A group history lesson on the legendary knives
 These knives are so legendary that there is a black market for them with knock-offs coming out of China and Afghanistan.  The Laguiloe Company has tried to come up with ways to combat this namesake piracy but they failed to trademark their name.  They instead came up with a logo and registered it to ensure their treasured product would be recognizable at an instant to the knowledgeable eye. 

If it hadn't been for this bit of knowledge we were given at the Laguiloe factory we would have been duped at one particular hunting store we entered in Lyon a few days later on our trip.  One of the group members had entered this shop and found the Laguiloe name on numerous knives hoping to get at least one more but remembered the lecture centering on the logo.  He immediately told the shopkeeper about this bit of information and the shopkeeper was horrified that he was embarrassed by mendacious black-market shenanigans.

l’Aligot del’Aubrac cheese
By now it’s lunch time and we were told at the Fromagerie that there is a traditional dish that revolves around the l’Aligot del’Aubrac cheese - so off to the Bar Hotel restaurant l’Aubrac for the regional potato and cheese dish w/ MIXING.  It’s very important to mention the mixing as we would be entertained once again during this very special lunch.  Turns out the cheese is mixed with crème fraîche and mashed potatoes but it’s the ratio that makes this dish interesting because it’s about 50/50 cheese/potatoes.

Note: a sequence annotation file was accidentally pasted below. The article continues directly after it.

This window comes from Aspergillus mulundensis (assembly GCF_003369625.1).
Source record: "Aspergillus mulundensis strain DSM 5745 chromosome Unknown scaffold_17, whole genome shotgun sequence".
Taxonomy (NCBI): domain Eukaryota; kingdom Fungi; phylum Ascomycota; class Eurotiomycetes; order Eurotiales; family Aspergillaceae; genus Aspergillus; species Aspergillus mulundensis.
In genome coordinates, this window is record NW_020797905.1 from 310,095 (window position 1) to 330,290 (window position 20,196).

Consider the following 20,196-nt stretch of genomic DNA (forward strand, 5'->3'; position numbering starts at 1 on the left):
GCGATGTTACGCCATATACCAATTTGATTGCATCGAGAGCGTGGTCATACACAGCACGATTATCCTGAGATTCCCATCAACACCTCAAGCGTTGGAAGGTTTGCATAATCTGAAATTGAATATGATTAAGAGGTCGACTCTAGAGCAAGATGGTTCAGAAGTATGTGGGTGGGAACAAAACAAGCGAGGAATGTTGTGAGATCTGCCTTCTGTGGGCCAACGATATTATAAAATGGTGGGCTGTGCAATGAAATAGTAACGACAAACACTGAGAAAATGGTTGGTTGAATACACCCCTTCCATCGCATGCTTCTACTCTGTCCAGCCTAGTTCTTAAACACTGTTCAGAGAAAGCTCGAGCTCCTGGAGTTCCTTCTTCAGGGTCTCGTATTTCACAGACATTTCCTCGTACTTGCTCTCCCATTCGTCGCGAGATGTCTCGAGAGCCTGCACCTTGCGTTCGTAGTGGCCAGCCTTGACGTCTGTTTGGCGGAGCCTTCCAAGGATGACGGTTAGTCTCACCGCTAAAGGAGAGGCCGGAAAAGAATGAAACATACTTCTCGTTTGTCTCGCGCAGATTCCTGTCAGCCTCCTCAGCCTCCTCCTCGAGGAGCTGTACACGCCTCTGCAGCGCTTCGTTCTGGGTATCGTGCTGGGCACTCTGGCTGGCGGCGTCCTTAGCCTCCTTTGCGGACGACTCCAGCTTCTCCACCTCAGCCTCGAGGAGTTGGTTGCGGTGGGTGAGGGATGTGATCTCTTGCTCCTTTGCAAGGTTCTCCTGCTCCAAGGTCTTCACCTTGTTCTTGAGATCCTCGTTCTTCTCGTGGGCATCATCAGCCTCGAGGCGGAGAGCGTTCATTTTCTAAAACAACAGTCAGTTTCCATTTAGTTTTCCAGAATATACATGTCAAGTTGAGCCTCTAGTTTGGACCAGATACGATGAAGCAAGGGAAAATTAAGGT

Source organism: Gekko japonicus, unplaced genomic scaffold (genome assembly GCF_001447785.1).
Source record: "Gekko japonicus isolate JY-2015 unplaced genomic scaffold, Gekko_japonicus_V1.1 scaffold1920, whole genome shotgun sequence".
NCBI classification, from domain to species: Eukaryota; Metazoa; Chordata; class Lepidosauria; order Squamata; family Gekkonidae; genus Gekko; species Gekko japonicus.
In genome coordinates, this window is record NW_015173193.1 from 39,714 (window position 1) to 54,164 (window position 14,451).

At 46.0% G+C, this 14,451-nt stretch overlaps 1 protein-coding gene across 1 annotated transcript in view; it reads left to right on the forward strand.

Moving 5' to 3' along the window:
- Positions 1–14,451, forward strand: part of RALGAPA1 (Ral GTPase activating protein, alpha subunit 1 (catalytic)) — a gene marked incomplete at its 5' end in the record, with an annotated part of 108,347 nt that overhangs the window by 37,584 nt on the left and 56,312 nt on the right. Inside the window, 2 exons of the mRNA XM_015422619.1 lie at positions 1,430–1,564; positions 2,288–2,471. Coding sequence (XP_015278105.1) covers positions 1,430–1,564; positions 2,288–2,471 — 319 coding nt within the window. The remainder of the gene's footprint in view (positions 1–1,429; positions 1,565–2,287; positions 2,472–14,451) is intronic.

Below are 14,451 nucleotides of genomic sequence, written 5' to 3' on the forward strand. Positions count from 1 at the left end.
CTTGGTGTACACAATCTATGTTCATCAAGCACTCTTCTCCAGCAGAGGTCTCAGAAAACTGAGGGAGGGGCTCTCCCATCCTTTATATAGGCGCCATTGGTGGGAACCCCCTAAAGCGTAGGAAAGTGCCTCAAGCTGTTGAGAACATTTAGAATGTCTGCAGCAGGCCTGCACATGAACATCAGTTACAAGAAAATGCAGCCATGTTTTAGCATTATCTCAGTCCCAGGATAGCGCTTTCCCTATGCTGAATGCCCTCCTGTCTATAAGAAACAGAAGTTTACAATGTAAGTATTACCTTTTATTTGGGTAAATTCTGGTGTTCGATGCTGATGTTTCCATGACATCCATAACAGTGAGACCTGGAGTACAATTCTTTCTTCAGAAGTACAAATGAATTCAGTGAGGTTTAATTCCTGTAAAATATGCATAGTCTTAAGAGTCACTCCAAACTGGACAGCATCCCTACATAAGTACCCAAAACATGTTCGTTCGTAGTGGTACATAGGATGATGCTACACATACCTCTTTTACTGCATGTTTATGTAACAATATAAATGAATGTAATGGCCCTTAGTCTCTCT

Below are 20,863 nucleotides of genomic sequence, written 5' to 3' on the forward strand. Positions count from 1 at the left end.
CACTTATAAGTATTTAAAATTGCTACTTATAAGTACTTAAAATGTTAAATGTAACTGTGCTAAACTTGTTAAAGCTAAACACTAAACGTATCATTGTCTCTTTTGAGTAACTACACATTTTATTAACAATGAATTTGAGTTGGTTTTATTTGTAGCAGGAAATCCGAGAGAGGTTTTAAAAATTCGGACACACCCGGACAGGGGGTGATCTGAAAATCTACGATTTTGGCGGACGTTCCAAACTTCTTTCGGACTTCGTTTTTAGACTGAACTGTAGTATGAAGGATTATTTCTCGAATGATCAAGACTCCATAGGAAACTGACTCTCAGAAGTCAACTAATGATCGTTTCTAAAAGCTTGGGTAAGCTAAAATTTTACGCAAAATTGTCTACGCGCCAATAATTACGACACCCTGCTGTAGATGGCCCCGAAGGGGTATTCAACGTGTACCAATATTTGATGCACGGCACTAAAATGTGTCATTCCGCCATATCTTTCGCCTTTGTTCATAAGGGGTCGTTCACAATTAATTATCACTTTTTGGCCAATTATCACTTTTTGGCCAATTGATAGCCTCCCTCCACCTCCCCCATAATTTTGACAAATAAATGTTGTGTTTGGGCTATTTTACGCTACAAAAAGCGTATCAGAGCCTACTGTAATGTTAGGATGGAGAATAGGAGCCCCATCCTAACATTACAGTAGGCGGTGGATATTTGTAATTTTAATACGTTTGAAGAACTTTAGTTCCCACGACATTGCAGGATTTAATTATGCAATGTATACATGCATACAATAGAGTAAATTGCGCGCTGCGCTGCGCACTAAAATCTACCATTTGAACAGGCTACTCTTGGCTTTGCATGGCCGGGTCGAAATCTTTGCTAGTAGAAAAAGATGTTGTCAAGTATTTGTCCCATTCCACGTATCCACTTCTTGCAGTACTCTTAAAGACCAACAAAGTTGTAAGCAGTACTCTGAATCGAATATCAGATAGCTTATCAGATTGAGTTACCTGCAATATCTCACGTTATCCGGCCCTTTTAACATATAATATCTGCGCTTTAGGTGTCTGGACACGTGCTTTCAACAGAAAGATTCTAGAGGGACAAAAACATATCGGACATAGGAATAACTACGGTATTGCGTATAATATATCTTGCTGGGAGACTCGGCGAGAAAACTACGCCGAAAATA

Cheese is a close second to wine in culinary importance for the French

Meticulous care is taken in the production of France's cheese

The mixing process is steeped in pomp-and-circumstance as a costumed character comes out with a wooden tub filled with this potato and cheese concoction and also has a large wooden paddle.  This paddle is used to stir and mix and then stir some more with additional mixing….after all that they stir and mix some more.  You get the idea?  So, since there is so much labor involved; the costumed gentleman enlists the help of our group which goes over very well.  He immediately gets all the help he needs and then some.  He don’s the head of each volunteer with his traditional cap and we all then circle the process taking pictures much to the delight of the crowd of onlookers.

A demonstration of mixing the cheese and potatoes

Lisa gets in on the action with her sister Liat looking on ...
 I’m thinking to myself….I hope all this pageantry isn't just a ruse to make us forget about the actual taste of this “traditional dish” of Aubrac.  My fears were laid to rest with the first bite as my whole mouth was immediately filled with flavor.  My test to good food is if you can immediately taste it and you then love it.  Most times food enters the mouth only to gradually build flavor on your tongue with a few seconds elapsing before you realize what it is.  This is poorly flavored food and I have no use for it.  didn't encounter "elapsing seconds of flavor" much while in France.

Have a great day and never give up!

Mark (Sparky)